On 1 May, the Parliamentary Under-Secretary replied:The ROFs management is looking very carefully at the whole question of controls"— [Official Report, Standing Committee D, 1 May 1984; c. 814.]That is fine, but we must know what those reports say. What evidence does the Secretary of State have of the loss, and will he share that evidence with the House, so that hon. Members know what sort of policing and security arrangements will be adequate? Is the reason why the Home Office does not make a statement that Ministers are frightened that it would horrify, shock and scandalise the House? If the Home Secretary gave the facts about the security arrangements in previous months and years at the royal ordnance factories, his answer might lead ordinary, sensible people to think that only Ministry of Defence police, greatly strengthened and better equipped and with a much tougher stance, could possibly do the job and that it would be wholly inadequate for special constables as proposed in the arrangements. Is that why the Home Secretary has not made and possibly does not intend' to make a statement on these grave and important thefts, frauds and security leaks?
The Minister of State should recognise that this is not only a local problem for local police, and the appropriate royal ordnance management to deal with, but a national problem. It is the Government's responsibility to convince the House and the people that these factories manufacture extremely dangerous arms that would be a delight for any terrorist organisation to get its hands on. In view of the Libyan situation and the problems in Northern Ireland, it is essential that the Government assure the House that they are taking the matter seriously as a matter of national security, and not purely as one of local policing.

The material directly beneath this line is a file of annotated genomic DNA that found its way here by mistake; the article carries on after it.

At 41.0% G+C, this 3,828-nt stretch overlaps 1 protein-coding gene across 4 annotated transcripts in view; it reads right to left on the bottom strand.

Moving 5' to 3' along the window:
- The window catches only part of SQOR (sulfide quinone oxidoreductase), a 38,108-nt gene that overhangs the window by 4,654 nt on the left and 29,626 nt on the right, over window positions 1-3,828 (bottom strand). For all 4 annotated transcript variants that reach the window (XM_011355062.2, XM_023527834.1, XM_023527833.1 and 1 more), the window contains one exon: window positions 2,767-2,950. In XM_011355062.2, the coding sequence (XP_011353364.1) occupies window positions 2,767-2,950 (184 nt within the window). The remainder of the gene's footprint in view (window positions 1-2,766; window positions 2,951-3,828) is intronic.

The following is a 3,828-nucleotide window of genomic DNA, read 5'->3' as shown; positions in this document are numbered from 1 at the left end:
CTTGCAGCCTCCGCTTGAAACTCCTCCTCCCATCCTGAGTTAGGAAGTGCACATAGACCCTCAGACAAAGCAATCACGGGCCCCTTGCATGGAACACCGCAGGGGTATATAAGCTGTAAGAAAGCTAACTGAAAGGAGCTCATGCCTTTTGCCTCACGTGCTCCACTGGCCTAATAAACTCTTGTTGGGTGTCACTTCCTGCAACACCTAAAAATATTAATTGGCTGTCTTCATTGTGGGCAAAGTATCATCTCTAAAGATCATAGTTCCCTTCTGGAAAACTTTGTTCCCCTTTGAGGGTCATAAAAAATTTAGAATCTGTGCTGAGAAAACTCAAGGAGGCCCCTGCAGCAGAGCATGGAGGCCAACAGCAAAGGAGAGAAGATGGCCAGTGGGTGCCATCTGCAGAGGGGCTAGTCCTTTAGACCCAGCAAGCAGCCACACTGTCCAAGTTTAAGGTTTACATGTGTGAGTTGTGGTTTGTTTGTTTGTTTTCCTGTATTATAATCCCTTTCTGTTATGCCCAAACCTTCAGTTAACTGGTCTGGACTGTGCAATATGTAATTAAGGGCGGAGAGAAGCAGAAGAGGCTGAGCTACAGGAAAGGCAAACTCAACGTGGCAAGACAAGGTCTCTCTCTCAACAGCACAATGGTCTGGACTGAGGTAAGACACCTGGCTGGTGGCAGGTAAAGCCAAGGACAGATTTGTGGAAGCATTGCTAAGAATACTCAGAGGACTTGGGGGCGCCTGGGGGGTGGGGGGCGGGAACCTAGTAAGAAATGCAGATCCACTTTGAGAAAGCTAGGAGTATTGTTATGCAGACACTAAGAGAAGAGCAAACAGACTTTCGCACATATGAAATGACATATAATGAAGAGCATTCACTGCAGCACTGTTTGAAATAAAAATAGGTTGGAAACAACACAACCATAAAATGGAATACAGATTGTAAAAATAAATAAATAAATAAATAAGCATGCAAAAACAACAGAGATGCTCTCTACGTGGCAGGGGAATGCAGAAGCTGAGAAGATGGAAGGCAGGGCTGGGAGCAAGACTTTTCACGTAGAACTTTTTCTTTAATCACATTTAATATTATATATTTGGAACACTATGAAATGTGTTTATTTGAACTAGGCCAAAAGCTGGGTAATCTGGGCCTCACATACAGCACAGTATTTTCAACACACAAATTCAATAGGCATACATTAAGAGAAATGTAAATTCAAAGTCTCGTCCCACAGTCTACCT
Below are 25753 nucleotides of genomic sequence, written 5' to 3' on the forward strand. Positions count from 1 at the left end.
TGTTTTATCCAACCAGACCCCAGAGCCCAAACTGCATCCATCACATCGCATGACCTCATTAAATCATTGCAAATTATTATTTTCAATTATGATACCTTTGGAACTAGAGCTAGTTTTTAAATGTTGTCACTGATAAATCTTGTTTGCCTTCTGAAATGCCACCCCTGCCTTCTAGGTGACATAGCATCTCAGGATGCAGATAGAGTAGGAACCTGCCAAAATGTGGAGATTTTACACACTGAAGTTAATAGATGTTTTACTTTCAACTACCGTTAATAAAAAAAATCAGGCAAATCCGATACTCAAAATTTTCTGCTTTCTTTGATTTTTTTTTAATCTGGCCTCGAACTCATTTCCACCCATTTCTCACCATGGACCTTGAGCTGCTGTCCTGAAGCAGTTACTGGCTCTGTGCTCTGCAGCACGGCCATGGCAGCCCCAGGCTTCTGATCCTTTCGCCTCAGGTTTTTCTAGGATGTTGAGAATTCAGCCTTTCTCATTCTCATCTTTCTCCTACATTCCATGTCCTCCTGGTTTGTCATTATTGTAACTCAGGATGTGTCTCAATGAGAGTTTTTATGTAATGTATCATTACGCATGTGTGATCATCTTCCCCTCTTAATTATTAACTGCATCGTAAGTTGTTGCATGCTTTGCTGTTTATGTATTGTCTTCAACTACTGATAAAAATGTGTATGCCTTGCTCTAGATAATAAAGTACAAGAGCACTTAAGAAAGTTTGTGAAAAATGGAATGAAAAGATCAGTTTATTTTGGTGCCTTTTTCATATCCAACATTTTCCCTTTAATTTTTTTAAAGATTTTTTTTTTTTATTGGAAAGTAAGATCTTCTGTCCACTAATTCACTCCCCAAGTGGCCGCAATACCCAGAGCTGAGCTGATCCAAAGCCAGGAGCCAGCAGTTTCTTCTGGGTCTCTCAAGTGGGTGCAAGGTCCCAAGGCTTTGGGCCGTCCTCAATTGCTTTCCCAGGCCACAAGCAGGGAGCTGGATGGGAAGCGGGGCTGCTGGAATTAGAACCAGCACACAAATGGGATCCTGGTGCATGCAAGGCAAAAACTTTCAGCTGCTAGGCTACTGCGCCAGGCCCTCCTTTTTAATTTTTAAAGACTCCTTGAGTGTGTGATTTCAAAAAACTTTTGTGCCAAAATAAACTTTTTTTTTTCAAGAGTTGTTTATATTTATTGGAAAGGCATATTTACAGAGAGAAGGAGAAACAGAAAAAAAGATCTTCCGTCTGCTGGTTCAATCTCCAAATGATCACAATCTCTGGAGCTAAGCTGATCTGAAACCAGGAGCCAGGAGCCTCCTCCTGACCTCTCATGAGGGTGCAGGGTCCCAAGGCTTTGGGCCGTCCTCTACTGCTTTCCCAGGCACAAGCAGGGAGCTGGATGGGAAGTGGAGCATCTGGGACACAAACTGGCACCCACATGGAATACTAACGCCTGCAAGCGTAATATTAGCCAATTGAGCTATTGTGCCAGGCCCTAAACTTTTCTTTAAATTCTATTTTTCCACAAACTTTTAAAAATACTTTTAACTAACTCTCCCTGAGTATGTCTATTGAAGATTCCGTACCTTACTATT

§ Mr. Pattie
The House has had a full debate on the matter, so I should like to come straight to the points raised.
Several hon. Members have asked about the training of the guard force. The hon. Member for Kingston upon Hull, North (Mr. McNamara) was the first hon. Member who asked about that. The hon. Member for Walsall, South (Mr. George) asked many questions, as did the hon. Members for Yeovil (Mr. Ashdown) and for Stoke-on-Trent, Central (Mr. Fisher). I must make it clear to the House that the intention, as I hoped I had made clear in my opening remarks, is that the legislative cover will provide for a continuation in post of the Ministry of Defence police, so that on the first day after the transfer the security position will be the same as it is now.